August 15th - Transients throughout the Southern Gulf Islands!

Another day out on the water enjoying the sights of the transient killer whales travelling through our seas! We had some early morning reports of Killer Whales just outside of Active Pass, so off we went! 

 T36 Flapjack (left) and T36A1 Tierna (right) travelling together. Photo by Alanna Vivani.

T36 Flapjack (left) and T36A1 Tierna (right) travelling together. Photo by Alanna Vivani.

On our morning trip we were happy to host the Nanaimo Adventure 360° Team (you can check them out at https://www.tourismnanaimo.com/2017/06/09/nanaimo-adventure-360-team/ and keep an eye on blog posts for their trip!) as they filled their day with adventures all around Nanaimo. With an enthusiastic group, we knew the day would be a fun one! As we took off from the harbour and made our way through Dodd's Narrows, we enjoyed the landscapes of the Southern Gulf Islands. The lingering smoke and fog has left haze along the coastlines the past few days, but it still makes for some eye-catching pictures and with minimal winds and glassy waters, it was truly quite serene. 

 T46D enjoying the calm seas. Check out that lingering blow. Photo by Alanna Vivani.

T46D enjoying the calm seas. Check out that lingering blow. Photo by Alanna Vivani.

We had to go through Active Pass, the channel of water that BC Ferries use between South Vancouver and Victoria, to come out on the other side and meet up with the killer whales. Just off the east point of Edith Pt on Mayne Island is where we first spotted the orcas with a few other whale watching boats already. With even just a couple surfaces at the start, and a few good photos, it was easy to see that we were watching the T36s and T36As. This is the same family from the previous day's trips and they were still relatively close by to where we last saw them! The two pods are fronted by the mothers, T36 is 48 years old and is followed by one daughter (T36B) and her two offspring. T36's first offspring, T36A, is 28 years old and fronts her own pod of 3 offspring. The two pods consisting of a grandmother, 2 daughters, and 5 grandchildren, engaged in milling all around the islands off Samuel Island.

 Whales are three different stages of surfacing. Photo by Alanna Vivani.

Whales are three different stages of surfacing. Photo by Alanna Vivani.

During our time with the orcas, we were surrounded by so many other wildlife to enjoy during the longer dives. There were harbour seals on the rocks behind us, a surprisingly quiet steller sea lion showing off his stature, cormorants with their wings stretched out, and a bald eagle proudly displaying his pure white feathering.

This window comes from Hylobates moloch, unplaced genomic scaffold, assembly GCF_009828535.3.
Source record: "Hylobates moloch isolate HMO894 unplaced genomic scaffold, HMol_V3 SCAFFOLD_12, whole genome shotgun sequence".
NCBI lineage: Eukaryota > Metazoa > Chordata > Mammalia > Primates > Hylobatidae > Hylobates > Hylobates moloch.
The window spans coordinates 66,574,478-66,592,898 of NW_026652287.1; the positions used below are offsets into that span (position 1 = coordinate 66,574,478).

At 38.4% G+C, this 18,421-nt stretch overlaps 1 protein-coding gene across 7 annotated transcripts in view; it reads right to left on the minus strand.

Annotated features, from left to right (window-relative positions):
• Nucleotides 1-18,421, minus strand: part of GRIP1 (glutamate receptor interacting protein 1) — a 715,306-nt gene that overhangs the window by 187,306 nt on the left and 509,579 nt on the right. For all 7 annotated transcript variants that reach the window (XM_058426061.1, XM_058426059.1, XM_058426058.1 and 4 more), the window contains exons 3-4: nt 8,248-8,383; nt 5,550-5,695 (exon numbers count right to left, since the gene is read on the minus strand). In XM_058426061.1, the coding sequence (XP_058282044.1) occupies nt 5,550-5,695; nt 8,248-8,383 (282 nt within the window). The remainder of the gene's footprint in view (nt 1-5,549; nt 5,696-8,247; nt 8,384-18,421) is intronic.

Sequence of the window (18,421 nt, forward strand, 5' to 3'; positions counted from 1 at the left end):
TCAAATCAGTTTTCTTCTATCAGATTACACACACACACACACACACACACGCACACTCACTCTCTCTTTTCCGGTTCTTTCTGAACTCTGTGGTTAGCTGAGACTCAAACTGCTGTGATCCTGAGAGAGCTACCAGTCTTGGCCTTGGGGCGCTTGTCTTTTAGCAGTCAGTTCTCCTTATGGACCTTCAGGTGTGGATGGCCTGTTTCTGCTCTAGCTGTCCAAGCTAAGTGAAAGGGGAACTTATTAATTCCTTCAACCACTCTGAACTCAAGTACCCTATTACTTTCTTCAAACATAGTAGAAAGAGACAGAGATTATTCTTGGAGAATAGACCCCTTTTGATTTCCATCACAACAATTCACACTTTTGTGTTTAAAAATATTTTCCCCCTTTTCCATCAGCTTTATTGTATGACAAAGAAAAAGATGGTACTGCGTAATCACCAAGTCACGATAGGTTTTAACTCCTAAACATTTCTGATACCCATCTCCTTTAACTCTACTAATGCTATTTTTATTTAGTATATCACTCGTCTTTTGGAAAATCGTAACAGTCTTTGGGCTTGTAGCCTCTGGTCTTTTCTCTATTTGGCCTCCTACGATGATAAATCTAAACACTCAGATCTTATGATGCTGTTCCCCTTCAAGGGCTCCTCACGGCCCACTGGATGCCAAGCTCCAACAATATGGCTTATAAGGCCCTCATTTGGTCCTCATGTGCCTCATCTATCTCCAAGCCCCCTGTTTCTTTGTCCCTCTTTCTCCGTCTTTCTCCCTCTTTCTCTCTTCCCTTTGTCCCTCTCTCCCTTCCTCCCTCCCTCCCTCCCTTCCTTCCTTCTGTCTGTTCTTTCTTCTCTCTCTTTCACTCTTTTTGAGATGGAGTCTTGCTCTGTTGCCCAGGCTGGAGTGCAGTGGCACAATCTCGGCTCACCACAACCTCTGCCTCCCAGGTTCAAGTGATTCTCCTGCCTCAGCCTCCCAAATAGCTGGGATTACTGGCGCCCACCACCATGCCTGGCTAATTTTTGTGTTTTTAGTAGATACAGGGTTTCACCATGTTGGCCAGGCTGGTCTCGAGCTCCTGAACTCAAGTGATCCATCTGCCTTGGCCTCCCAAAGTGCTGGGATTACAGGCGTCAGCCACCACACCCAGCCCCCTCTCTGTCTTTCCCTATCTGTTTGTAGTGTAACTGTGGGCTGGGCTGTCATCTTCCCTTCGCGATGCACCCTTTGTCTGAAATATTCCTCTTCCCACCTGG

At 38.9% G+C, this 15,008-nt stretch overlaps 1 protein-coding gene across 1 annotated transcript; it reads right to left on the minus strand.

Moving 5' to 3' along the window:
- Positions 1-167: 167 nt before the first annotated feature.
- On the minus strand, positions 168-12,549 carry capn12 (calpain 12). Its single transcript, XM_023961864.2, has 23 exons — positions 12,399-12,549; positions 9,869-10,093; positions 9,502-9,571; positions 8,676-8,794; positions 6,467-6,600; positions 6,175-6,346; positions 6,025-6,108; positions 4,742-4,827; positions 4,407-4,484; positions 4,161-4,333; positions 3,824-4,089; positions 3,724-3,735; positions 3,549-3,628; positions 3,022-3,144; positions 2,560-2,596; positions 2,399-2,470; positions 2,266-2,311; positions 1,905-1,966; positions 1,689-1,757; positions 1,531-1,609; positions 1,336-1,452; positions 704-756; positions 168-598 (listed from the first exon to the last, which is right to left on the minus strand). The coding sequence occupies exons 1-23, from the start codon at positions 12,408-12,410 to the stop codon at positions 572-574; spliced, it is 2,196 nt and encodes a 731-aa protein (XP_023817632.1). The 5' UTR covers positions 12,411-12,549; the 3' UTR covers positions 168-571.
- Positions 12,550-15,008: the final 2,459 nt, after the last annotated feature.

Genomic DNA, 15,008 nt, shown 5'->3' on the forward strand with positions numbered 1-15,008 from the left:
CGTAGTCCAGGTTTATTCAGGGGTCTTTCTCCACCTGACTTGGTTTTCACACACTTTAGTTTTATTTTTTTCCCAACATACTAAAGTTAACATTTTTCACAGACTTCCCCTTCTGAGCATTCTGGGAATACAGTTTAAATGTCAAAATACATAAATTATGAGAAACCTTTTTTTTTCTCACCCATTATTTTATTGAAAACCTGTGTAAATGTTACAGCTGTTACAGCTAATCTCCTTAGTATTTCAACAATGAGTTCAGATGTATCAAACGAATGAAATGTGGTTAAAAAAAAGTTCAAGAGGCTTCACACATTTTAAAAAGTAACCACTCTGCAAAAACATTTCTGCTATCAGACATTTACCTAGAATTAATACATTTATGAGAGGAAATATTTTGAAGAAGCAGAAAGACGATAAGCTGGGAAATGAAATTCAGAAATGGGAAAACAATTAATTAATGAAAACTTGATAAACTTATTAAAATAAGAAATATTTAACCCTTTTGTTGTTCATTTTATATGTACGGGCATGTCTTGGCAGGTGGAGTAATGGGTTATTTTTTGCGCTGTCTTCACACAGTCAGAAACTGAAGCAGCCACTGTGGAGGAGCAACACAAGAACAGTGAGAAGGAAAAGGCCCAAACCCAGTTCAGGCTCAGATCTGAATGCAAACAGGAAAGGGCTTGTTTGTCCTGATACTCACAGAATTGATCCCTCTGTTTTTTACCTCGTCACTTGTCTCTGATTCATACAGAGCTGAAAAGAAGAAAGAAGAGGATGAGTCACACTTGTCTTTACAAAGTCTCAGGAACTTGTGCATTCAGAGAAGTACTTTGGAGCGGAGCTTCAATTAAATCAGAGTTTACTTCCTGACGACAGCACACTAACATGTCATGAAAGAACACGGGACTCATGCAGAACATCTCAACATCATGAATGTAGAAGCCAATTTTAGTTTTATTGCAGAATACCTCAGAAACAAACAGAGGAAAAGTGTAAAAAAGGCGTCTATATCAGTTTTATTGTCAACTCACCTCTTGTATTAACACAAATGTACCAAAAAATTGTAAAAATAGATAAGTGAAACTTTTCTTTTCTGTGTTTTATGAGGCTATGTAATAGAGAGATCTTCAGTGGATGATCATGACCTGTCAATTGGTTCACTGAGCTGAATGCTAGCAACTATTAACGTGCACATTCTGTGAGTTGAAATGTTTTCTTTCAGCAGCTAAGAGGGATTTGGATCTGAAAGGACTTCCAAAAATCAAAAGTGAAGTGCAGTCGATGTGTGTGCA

Steller Sea Lion on a rock. Photo by Alanna Vivani.

Steller Sea Lion on a rock. Photo by Alanna Vivani.

While we were on scene with the orcas, we heard reports of more killer whales in Trincomali Channel. We decided to shorten our time with the T36s and T36As to see what the other whales were up to! As we arrived on scene, it was quite easy to see that there was a big male in the group, and one that we've definitely seen before. Everyone on board was able to identify the male, two nicks were easy to spot on the top of it's dorsal fin, none other than T36D! He's an 18 year old male, part of the T46s. However, this time, the other members were a bit farther away from him. Usually we see the whole pod travelling together, but this time we mainly saw T46D as he surfaced but we could hear the rest of them once we dropped the hydrophone into the water.

 Check out those nicks! Photo by Alanna Vivani

Check out those nicks! Photo by Alanna Vivani

In the afternoon, we were anxious to get back out and see T46D again. We took the same route as our morning trip - through Dodd's narrows and down the Southern Gulf Islands where we stopped at the same place we had just left him, just east of Panther Point on Wallace Island. He hadn't moved very much at all and once the hydrophone was in the water again, it was orca vocalizations that filled our ears all afternoon! 

 Big tail slap by T46D! Photo by Alanna Vivani

Big tail slap by T46D! Photo by Alanna Vivani

He was vocalizing quite loudly and usually when you hear the whistles or calls of an orca, it is evidence of social communication whereas clicks are generally used for echolocation when navigating in particularly murky environments where visibility is low.

T46D put on quite a show for our afternoon guests, not only did we see tail slaps, but we also got to watch him breach! It looked as if he was flying right out of the water. One of our guests was able to capture it all on video - what luck!!!

 T46D mid Breach! Photo by Alanna Vivani

T46D mid Breach! Photo by Alanna Vivani

We run daily tours at 10:30 am and 3:30 pm during the summer, come out on the water with us and have a killer whale ;) of a time!!

 We don't get all beautiful photos, whales have their bad looks too. Awkward torpedo whale to the rescue! Photo by Alanna Vivani

We don't get all beautiful photos, whales have their bad looks too. Awkward torpedo whale to the rescue! Photo by Alanna Vivani

Jilann LechnerComment